Belgian budget talks collapse, straining center-right coalition
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Prime Minister Charles Michel of Belgium addresses the 71st United Nations General Assembly in Manhattan, New York, U.S. September 23, 2016. REUTERS/Carlo Allegri
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BRUSSELS (Reuters) - Talks over Belgium's budget collapsed early on Tuesday, forcing Belgian Prime Minister Charles Michel to postpone his planned annual address before parliament and straining his center-right coalition.
The talks failed when one of four parties in Michel's government, the Flemish Christian Democrats, demanded the introduction of a capital gains tax which the three other parties in the government opposed.
The federal government had penciled in budget savings in excess of 3 billion euros ($3.36 billion) mainly by cutting back on pension and healthcare spending.
The Christian Democrats are under pressure from their own trade union to steer a more left wing course and introduce taxes seen as targeting the rich. Other parties fear a capital gains tax may harm investment.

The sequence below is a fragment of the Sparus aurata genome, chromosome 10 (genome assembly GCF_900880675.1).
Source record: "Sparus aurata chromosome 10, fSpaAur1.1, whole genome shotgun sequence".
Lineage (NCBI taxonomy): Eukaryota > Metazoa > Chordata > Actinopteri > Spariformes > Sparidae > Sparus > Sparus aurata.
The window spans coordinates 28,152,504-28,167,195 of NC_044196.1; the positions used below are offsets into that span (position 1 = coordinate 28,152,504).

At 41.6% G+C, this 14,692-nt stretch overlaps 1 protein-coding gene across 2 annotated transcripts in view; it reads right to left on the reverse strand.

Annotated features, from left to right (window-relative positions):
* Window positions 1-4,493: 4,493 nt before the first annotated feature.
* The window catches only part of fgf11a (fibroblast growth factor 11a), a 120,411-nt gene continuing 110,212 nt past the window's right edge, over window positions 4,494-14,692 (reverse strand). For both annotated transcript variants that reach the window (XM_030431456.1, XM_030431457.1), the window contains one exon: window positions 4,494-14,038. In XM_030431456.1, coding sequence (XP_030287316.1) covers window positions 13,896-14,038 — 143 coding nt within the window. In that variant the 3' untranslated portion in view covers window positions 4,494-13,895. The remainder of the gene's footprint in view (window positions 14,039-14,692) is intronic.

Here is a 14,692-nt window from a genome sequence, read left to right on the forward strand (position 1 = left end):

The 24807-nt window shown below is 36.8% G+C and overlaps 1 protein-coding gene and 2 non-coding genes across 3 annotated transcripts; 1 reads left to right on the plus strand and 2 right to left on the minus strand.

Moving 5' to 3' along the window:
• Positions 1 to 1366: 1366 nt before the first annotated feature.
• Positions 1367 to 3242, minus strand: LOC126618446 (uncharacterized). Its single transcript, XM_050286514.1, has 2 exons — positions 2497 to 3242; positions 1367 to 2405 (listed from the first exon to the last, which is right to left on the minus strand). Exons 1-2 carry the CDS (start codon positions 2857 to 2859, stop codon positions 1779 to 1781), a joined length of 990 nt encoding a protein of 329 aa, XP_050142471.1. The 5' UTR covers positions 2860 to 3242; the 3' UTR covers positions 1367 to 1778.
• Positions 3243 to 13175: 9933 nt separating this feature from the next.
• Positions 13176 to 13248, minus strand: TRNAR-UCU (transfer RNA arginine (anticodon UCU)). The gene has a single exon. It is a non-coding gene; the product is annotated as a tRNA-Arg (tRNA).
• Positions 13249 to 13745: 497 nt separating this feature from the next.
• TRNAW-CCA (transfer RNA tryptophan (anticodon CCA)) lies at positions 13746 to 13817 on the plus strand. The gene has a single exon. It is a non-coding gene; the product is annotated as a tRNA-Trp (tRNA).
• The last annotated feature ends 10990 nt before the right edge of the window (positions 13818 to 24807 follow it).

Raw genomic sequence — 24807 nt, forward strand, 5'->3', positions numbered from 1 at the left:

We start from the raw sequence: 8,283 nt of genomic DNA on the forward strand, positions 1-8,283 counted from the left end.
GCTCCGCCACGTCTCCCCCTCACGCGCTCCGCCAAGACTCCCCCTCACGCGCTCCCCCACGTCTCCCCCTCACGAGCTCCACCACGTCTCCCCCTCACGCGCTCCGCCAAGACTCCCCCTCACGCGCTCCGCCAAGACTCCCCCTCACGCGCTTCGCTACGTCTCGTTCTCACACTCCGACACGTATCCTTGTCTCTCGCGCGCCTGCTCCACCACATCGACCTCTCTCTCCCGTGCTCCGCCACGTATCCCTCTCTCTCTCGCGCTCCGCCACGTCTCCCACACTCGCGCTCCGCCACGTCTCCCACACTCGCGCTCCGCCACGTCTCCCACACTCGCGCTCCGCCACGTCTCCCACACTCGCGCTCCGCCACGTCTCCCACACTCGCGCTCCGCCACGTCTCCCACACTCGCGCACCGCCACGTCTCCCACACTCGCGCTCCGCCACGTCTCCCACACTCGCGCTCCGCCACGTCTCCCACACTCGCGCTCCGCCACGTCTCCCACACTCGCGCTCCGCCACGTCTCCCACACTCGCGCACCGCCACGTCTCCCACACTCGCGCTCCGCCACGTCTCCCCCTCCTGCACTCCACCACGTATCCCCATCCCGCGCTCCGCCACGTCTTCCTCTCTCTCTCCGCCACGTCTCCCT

Belgium's federal government, which has for years been trying to produce a balanced budget, is expected to run a deficit of about 2.8 percent this year, just below the European Commission's upper limit of 3 percent.
The Belgian difficulties highlight the problems in other euro zone countries where governments have to balance between the European Commission's budget rigor and the feedback from voters increasingly exasperated by years of austerity measures.
In late September, tens of thousands of Belgian workers marched through Brussels to protest against Michel's government.
In August, the Commission warned both Spain and Portugal to take "effective action" to lower their deficits, though it stopped short of handing out a budget fine.
Spain's case is more complicated than Portugal's, as it is struggling to form a government after two inconclusive national elections in December and June.
While worries about Belgium's high sovereign debt, above its annual economic output, has in the past sent its bond yields soaring, the low interest rate environment has allowed the country to receive, rather than pay, interest on bonds of up to eight years.
(Reporting by Robert-Jan Bartunek; Editing by Philip Blenkinsop and Alison Williams)
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